Italian Civil War
The Italian Civil War (Italian: Guerra civile italiana) was a civil war in Italy fought between the Italian Co-Belligerent Army and the Italian Resistance (with the Allies of World War II) against the Italian Fascist Italian Social Republic (and the Axis powers) from 9 September 1943 (the date of the armistice of Cassibile) to 2 May 1945 (the date of the surrender of German forces in Italy).
|Italian Civil War|
|Part of The Italian Campaign in World War II|
Italian Civil War scene. Partisan hanged by republican fascists of the Decima Flottiglia MAS. The sign says "He attempted with weapons to shoot the Decima".
Kingdom of Italy
Italian Social Republic|
|Commanders and leaders|
Alcide De Gasperi
Raffaele Cadorna, Jr.
Victor Emmanuel III
Umberto di Savoia
Benito Mussolini |
Junio Valerio Borghese
|Casualties and losses|
21,168 seriously wounded
unknown wounded, captured, and missing
RSI: 34,770 killed
(June–August 1944 only)
|~80,506 civilians killed|
During World War II, after Mussolini was deposed and arrested on 25 July 1943 by King Victor Emmanuel III, Italy signed the Armistice of Cassabile on 8 September 1943, ending its war with the Allies. However, German forces shortly succeeded in taking control of northern and central Italy, creating the Italian Social Republic (RSI), with Mussolini installed as leader after he was rescued by German paratroopers. The Germans, often helped by Fascists, committed several atrocities against Italian civilians and troops. As result, the Italian Co-Belligerent Army was created to fight against the RSI and its German allies, while other Italian troops, loyal to Mussolini, continued to fight alongside the Germans in the National Republican Army. In addition, a large Italian resistance movement started a long guerrilla war against the German and Fascist forces. The Royal-Resistance Italian victory led to the execution of Mussolini, liberation of the country and the birth of the Italian Republic.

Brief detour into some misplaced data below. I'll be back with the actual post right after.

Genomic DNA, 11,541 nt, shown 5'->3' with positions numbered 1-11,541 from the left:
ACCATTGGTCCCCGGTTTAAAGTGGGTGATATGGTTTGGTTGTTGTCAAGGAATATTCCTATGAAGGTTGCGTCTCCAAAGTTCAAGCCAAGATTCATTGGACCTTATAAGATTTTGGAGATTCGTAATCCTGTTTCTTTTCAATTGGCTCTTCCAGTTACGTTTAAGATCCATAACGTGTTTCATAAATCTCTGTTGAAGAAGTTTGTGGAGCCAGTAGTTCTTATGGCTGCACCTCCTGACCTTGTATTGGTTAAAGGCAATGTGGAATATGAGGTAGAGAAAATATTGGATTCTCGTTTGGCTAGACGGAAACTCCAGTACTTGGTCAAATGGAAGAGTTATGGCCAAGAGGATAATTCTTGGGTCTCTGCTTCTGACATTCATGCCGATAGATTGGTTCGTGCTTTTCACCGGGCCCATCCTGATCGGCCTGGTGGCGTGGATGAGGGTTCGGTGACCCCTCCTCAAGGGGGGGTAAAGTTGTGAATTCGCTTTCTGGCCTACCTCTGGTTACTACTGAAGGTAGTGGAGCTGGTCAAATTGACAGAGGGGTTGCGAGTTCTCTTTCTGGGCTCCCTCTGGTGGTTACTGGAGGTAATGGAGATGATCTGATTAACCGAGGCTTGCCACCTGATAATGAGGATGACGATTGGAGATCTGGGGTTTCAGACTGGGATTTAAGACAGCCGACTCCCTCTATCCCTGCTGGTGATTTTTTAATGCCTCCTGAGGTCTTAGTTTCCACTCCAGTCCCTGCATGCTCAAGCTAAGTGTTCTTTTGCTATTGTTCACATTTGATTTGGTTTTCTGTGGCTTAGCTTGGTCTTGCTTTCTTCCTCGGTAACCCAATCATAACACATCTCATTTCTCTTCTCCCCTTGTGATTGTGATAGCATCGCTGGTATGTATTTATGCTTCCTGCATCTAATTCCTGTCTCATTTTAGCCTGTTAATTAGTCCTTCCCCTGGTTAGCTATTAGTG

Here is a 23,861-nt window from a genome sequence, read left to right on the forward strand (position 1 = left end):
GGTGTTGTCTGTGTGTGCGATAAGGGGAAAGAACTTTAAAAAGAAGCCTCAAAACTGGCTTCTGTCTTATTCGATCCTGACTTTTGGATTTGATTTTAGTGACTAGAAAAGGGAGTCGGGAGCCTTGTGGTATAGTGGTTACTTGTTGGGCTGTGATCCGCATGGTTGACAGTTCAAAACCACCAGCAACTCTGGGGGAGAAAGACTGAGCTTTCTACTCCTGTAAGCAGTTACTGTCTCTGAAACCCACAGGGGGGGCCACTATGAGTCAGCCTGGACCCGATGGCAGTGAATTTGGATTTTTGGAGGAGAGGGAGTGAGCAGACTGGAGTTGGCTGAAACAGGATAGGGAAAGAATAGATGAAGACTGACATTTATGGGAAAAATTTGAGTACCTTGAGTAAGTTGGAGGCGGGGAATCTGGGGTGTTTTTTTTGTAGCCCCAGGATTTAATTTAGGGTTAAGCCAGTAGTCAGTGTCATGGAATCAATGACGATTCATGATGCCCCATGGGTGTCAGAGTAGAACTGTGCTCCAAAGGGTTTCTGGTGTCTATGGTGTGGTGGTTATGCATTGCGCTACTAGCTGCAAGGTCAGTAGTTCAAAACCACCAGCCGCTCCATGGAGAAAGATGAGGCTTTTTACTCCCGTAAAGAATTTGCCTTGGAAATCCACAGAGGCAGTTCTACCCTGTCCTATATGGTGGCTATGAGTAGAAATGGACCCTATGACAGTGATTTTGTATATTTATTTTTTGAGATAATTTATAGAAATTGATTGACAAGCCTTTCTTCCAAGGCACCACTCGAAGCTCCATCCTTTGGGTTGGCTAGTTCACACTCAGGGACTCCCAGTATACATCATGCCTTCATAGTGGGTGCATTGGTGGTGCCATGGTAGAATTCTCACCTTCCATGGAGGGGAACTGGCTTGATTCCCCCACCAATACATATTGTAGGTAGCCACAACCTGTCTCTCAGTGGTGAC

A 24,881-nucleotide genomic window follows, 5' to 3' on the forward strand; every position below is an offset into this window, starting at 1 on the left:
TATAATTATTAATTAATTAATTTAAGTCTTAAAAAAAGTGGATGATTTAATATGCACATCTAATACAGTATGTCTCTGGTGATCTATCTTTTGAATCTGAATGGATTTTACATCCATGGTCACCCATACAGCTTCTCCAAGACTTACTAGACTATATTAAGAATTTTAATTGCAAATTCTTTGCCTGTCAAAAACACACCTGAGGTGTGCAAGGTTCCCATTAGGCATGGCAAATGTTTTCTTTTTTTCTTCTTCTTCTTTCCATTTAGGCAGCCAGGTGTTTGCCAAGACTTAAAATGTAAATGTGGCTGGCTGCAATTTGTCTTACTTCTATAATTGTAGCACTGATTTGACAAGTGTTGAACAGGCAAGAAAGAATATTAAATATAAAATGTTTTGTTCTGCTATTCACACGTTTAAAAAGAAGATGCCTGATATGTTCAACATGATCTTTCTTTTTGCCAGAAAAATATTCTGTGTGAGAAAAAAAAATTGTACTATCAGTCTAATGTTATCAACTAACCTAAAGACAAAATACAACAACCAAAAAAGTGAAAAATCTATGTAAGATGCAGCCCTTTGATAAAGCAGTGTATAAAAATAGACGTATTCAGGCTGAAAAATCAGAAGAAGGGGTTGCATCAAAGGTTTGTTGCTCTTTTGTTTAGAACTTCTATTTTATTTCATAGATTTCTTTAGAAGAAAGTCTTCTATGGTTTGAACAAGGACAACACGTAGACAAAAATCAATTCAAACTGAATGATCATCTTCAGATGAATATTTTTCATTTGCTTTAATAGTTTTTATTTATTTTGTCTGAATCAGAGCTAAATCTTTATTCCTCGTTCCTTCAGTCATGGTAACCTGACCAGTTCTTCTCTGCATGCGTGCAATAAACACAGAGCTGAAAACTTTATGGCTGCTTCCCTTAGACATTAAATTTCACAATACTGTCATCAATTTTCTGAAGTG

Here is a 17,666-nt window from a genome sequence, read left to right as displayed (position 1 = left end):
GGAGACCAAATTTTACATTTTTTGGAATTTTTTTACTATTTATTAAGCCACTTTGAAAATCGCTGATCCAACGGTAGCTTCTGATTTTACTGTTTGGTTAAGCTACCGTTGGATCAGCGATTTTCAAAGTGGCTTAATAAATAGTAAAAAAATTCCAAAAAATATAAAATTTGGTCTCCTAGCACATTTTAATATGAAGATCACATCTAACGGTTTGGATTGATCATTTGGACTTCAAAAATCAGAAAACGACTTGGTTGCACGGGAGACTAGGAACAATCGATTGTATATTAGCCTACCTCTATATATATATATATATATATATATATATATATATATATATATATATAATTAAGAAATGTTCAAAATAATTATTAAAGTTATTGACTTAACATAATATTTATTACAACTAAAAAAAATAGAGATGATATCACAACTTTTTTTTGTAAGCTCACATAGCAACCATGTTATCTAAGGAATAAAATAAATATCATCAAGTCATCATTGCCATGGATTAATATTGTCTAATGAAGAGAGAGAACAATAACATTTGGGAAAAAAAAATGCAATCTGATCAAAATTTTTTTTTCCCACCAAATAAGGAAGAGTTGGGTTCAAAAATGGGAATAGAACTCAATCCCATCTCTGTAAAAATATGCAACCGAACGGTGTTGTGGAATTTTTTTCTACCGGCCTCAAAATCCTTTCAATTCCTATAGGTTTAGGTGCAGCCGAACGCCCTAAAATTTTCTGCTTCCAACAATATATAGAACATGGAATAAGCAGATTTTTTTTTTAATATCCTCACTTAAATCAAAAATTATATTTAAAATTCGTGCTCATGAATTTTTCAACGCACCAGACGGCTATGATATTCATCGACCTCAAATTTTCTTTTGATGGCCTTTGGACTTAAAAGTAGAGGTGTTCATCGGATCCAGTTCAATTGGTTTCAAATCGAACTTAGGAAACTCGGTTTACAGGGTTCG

Claudio Pavone's book Una guerra civile. Saggio storico sulla moralità della Resistenza (A Civil War. Historical Essay On the Morality Of the Resistance), published in 1991, led the term Italian Civil War to become a widespread term used in Italian and international historiography. Although the term had been used before, in the early 1990s it became accepted.